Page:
Articles Tagged with procedure

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e3bc10d77963468f2705f7119c049b73-300x199On September 20, 2017 the New Jersey Appellate Division approved a domestic violence case for publication the matter of L.C. v. M.A.J. (A4933-15T2), in which the Appellate Division addressed the use of pre-trial in limine motions, which are pretrial motions commonly used to request the court to make legal determinations about evidence before trial, to seek an eve of trial dismissal of a litigant’s pleadings.

The Plaintiff in this case filed a domestic violence complaint in May, 2016 in which she alleged that the defendant was harassing her by sending communications to her and her employer; the complaint further alleged a history of past domestic violence that included physical abuse and controlling conduct.   At the final hearing, Defendant filed a motion in limine to dismiss that he claimed was based on  Rule 4:6-2(e) for failure to state a claim upon which relief may be granted.   His actual pleadings, did not address whether Plaintiff met the elements for a cause of action but asserted that his communications related to parenting issues, not harassment.   The court granted the motion to dismiss the temporary domestic violence restraining order and heard no testimony.

The Appellate Division reversed.  The Appellate Division condemned the use of in limine motions that are dispositive of or seek to terminate an action on the eve of trial.  Instead, an in limine motion at such a late date should only address preliminary or evidentiary issues, and even then such in limine motions are disfavored and should be heard sparingly.  Defendant’s motion did not ask the court to resolve a preliminary or evidence issue, but a sudden and summary dismissal of Plaintiff’s complaint, which the Appellate Division found improper, especially in a domestic violence matter where an alleged victim’s safety was at issue.   The Appellate Division stated that in rare cases could a domestic violence case be dismissed before trial, and even then, due process required adequate notice to the plaintiff and an opportunity to respond and file his/her own papers, which Plaintiff in this case did not have an opportunity to do with so little notice.   If Defendant felt that he had grounds for dismissal, he should have instead requested an involuntary dismissal at the close of the plaintiff’s case or at the close of all the evidence.

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When people ask me what I do for a living, I usually tell them I am a “divorce” lawyer.  While much of this firm’s practice is devoted to representing clients either getting divorced, handling issues incident to a divorce, or addressing disputes which may arise post-divorce (i.e. modification, enforcement of obligations and the like), over the years this firm has often been called upon to handle a growing number of disputes between non-married parties.  Among these claims arising from “family-type” relationships are those involving child custody and parenting time, property rights, child support and “palimony”. Hence, it is more accurate to described myself as a “family law” attorney as our firm’s website so references.   Continue reading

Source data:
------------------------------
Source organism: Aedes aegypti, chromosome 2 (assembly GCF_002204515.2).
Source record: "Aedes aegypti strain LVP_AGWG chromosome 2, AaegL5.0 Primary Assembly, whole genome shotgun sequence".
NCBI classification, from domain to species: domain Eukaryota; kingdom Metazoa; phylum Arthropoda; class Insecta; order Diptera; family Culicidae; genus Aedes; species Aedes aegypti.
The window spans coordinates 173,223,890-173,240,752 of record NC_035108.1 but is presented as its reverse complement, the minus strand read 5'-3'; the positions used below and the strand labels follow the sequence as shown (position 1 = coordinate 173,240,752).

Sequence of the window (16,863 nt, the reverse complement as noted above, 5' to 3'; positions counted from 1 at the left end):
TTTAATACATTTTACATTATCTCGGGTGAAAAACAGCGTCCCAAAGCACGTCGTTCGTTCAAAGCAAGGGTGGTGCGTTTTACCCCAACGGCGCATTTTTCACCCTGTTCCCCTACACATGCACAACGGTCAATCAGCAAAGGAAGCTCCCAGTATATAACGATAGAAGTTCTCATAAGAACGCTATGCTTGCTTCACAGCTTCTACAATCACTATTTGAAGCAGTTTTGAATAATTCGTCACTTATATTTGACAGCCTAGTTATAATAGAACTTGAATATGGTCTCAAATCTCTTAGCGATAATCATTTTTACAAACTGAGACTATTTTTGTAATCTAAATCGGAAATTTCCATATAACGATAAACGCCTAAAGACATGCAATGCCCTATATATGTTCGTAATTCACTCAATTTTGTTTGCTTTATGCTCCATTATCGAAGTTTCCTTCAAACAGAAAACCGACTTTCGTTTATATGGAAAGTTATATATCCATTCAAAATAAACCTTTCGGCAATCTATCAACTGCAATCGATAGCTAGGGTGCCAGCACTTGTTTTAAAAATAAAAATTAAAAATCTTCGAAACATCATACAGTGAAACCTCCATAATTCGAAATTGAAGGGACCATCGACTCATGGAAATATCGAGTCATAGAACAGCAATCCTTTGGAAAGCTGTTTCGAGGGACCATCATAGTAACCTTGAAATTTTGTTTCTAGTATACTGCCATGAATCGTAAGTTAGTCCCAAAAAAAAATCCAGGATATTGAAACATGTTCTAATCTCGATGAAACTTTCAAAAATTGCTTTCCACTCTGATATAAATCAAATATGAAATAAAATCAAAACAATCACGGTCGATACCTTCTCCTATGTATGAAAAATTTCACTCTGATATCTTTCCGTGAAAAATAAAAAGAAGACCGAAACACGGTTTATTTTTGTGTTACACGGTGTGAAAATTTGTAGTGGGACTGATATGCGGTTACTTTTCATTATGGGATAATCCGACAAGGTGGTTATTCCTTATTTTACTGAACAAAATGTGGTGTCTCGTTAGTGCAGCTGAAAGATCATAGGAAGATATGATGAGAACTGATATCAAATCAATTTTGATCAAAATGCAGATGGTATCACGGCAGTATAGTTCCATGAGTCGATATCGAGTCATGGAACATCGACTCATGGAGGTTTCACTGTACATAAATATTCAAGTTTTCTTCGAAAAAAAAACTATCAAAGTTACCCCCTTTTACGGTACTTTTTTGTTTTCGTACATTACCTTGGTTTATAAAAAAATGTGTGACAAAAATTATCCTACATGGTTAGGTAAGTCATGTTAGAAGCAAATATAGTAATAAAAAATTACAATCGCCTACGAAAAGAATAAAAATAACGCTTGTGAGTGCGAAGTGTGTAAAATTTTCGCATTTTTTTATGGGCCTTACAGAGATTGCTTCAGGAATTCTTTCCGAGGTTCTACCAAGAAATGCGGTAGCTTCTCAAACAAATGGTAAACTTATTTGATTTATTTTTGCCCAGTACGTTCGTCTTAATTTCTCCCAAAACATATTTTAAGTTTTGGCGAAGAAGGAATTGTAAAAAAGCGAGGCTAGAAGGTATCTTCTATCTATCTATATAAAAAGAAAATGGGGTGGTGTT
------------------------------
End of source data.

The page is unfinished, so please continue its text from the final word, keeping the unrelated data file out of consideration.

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For those of you that have attended Mr. Yudes’ annual ICLE seminar: Family Law Update and/or those of you that have paid close attention to newly published trial court decisions over the past three (3) years will not be surprised to find that the Honorable Lawrence R. Jones, J.S.C., a Superior Court Judge in Ocean County, has issued many trial court level decisions that have become published.  Beginning with Benjamin v. Benjamin, which was decided in October 2012 and was approved for publication in February 2013, Judge Jones has issued a total of nine (9) decisions published decisions. Continue reading

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The Appellate Division recently handed down a clear and unambiguous message to triall courts and litigators alike regarding custody disputes and how they should be handled procedurally, regardless of whether the case is pre- or post-judgment.  The case, entitled D.A. v. R.C., involved the biological parents of a fourteen (14) year old boy each seeking to be designated as the parent of primary residence approximately ten (10) years after entering into a consent order resolving all issues of custody between them.  Continue reading

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Prolific jurist, Honorable Lawrence R. Jones, J.S.C. in the family part in Ocean County, New Jersey, issued another published decision in the matter of J.C. v. M.C., decided on November 6, 2014.  This time, Judge Jones addressed the obligation of a plaintiff seeking a divorce to make a “diligent inquiry” as to the defendant’s whereabouts in order to serve a complaint for divorce when there is an active domestic violence restraining order against the plaintiff. Judge Jones’ decision gave priority to the right of a domestic violence victim to confidentiality of his or her location. Continue reading